How coronavirus has thrown football into chaos

Written by Samuel Brady (samuelb_30)

Sub-edited by Callum Ferguson

Photo credit: Marco Verch This image is available under Creative Commons 2.0.

The start of the new decade has been one for concern with the outbreak of the coronavirus dominating the headlines daily. The total number of cases now stands at over 100,000 across the globe, which has caused the World Health Organization to prepare for a possible pandemic.

The outbreak has caused panic and chaos to many but just how has it been affecting football and if the spread continues what further issues could arise?

The first cases of the virus were detected in China and meant the CSL (Chinese Super League) was the first victim of the outbreak. The new CSL season was due to start in early February but all games were suspended, and the league was postponed indefinitely as the country came to a standstill.

Odion Ighalo’s loan move to Manchester United from Shanghai Shenhua was thrown into doubt over concerns about the striker’s health resulting in him having to be quarantined before being able to join up with his new teammates.

Other players have not been so lucky with four professional players in Denmark having contracted the virus, which has led to Brondby IF quarantining 13 of their staff including ex-Danish international Thomas Kahlenberg and the sides assistant manager.

The potential threat to players as well as supporter’s health has resulted in many leagues deciding to play fixtures behind closed doors such as in Italy’s Serie A with Italy currently being one of the worst-hit nations with over 6,000 confirmed cases, only second behind China.

Many feel the decision to continue playing fixtures at all is ‘irresponsible’, according to Italy’s sporting minister who believes the league should be suspended whilst the outbreak is tackled. Many other nations have also taken the decision to play matches behind closed doors including Greece and Bulgaria.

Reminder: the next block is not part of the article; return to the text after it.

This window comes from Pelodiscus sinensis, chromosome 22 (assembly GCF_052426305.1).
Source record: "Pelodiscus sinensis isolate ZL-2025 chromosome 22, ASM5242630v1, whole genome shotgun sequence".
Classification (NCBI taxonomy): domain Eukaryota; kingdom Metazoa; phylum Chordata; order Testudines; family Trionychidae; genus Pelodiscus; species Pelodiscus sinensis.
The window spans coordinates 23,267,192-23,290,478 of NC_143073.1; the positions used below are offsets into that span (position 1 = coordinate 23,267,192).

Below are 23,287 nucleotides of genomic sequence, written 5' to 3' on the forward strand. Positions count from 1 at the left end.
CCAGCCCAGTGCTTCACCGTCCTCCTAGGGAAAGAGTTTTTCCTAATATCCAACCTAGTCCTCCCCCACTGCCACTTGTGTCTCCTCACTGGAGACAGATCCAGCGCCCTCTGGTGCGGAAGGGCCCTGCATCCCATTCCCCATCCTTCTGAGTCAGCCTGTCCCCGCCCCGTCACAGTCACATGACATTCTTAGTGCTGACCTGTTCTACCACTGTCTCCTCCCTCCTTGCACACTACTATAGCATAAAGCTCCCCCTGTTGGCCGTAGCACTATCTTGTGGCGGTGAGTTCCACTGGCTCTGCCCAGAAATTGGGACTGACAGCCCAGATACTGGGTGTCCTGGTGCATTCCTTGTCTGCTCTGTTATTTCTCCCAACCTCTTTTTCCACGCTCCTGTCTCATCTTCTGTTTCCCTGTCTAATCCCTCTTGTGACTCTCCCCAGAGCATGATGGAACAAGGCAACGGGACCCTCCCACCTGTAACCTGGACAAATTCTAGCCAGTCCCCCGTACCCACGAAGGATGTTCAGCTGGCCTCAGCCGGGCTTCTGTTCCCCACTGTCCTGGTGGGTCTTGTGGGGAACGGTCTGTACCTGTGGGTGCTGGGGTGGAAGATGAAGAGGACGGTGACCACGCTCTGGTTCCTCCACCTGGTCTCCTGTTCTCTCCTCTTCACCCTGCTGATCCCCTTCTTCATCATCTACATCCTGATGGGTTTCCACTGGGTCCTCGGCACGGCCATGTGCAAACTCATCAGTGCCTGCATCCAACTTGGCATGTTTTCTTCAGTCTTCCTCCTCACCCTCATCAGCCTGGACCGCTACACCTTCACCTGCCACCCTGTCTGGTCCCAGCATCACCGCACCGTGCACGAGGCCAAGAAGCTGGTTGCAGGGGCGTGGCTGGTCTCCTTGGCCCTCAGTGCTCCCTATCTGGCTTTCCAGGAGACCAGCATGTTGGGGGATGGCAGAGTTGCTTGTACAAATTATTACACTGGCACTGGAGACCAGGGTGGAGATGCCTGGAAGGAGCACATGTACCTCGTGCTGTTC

In other countries such as Switzerland, the Government banned all large public events due to the outbreak, resulting in Swiss Super League games being postponed. South Korea, have also suspended their domestic season and a number of clubs around Europe have banned players engaging in public events such as signing sessions.

England’s outbreak hasn’t been as bad as some nations, but precautions are taking place across the English leagues. The Premier League and the EFL have banned the traditional routine of pre-match handshakes in an attempt to reduce physical contact between players. The handshake ban has been applied to non-league and grassroots football as well as by the FA with most players now just greeting each other with a friendly nod.

Europe’s top competitions, the UEFA Champions League and Europa League, have taken measures in ensure the safety of the public with PSG’s second leg round of 16 tie against Borussia Dortmund being played behind the scenes unlike Tottenham’s away trip to Germany to face RB Leipzig which has been given the go-ahead to be played in front of supporters.

UEFA say they will remain in “constant contact” with regional and international authorities as Inter Milan and Atalanta’s Europa League campaigns are likely to be impacted by Italy’s outbreak, as well as Wolves and Olympiakos’s game which could be affected due to the ban of supporters in stadiums in Greece.

As the outbreak looks set to continue it has brought up many questions about future sporting events with none bigger than the European Championships this summer. It will be the first time in the competition’s history where rather than a set host country it will be a pan-European tournament with 12 host cities being chosen by UEFA.

COVID-19 has put the event at serious risk due to the virus’ nature to be easily spread amongst mass numbers of people. Factor in that most European countries have been hit and the sheer number of people and spectators the tournament attracts from all over the world it could result in huge amounts of people to be infected.

UEFA are already aware of the speculation over whether or not Euro 2020 will go ahead but have so far not taken any immediate decision over the schedule and will continue to monitor the situation.

How long the suspensions and bans last is completely dependent on how quickly the authorities can contain the spread but like normal life, sport remains on hold for now.

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